To get a full time job, you'd probably need a master's degree, which is dumb and mostly unnecessary but true. There are plenty of part-time jobs doing librarian work. But honestly, degree aside, it's a wonderful job. Part of the reason jobs are hard to come by is because people never leave - it's low-stress and fulfilling. Only downside is working nights and weekends, which - ugh. Oh well.
posted by goodbyewaffles at 8:33 PM on October 3, 2012 [4 favorites]

Paralegal, maybe. I am an introvert and I like that I mostly get to work a lot with a bunch of people who are familiar to me, and then sometimes supplement that with contacting people from outside my office.
posted by mlle valentine at 8:35 PM on October 3, 2012

Therapist! I'm an introvert and becoming a therapist has been perfect for me. One on one interaction doesn't require the same amount of energy output as a big group interaction. And in one on one therapy, the client often does most of the talking while the therapist intervenes occasionally with a question, statement, idea etc.
posted by rglass at 8:53 PM on October 3, 2012 [2 favorites]

Super-introvert here, more and more so as time goes by and I grow more cynical about humans. I'm in corporate communications, I write a lot of the time, my participation in meetings is largely as an observer, and I get to interview people one-on-one for our reports and newsletters and the like. I'm fortunate because it's a great company I work for and I'm 100% in agreement with their mission, so I get the added bonus of feeling like I'm doing Work That Matters. I've done some variation of this for 20 years, as a writer/editor/publications person. The market has tightened up considerably in this field in recent years but it's nice work if you can get it.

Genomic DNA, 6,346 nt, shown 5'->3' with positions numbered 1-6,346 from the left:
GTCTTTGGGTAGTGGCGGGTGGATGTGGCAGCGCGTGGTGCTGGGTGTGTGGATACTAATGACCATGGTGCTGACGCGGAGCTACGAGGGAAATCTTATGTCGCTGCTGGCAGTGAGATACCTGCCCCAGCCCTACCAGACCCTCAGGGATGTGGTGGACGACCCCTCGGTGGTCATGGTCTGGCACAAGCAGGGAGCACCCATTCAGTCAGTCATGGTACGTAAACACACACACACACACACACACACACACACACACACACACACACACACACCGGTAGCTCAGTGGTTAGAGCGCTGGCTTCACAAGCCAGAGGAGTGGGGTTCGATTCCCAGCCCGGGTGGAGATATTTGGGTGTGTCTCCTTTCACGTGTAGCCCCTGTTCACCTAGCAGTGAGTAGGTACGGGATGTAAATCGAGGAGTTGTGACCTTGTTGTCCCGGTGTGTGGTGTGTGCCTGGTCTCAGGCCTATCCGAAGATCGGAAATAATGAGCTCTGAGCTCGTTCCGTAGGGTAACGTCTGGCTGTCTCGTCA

I can't imagine being a therapist, they have to be "on" for others so much of the day.
posted by headnsouth at 9:04 PM on October 3, 2012 [2 favorites]

I'm an introvert (although very interested in other people), and so far, I absolutely love working as a dietician.

It's one on one, not as overwhelming as I imagine therapy could be but still personal, meaningful and (hopefully) helpful. And good listening skills & not being pushy, aggressive or extremely talkative are IMO definitely assets.
posted by sively at 11:42 PM on October 3, 2012

I came on here to say public librarian, but goodbye waffles beat me to it and stated everything very well. It is the ideal job for lots of one on one interaction, and is very gratifying.
posted by Jandoe at 12:05 AM on October 4, 2012 [1 favorite]

Massage therapist. Quiet, peaceful environment, and one person at a time. I love it!
posted by windykites at 3:09 AM on October 4, 2012

You might really enjoy speech therapy. Typically we work in small groups or one-on-one, in schools or medical settings. The job growth is predicted to be strong as baby boomers age, and since speech therapy in the schools is provided under IDEA. There is alone time in planning and completing paperwork. In the school setting there is a nice balance of working with individuals, kids, meeting with staff members, and meeting with kids' parents.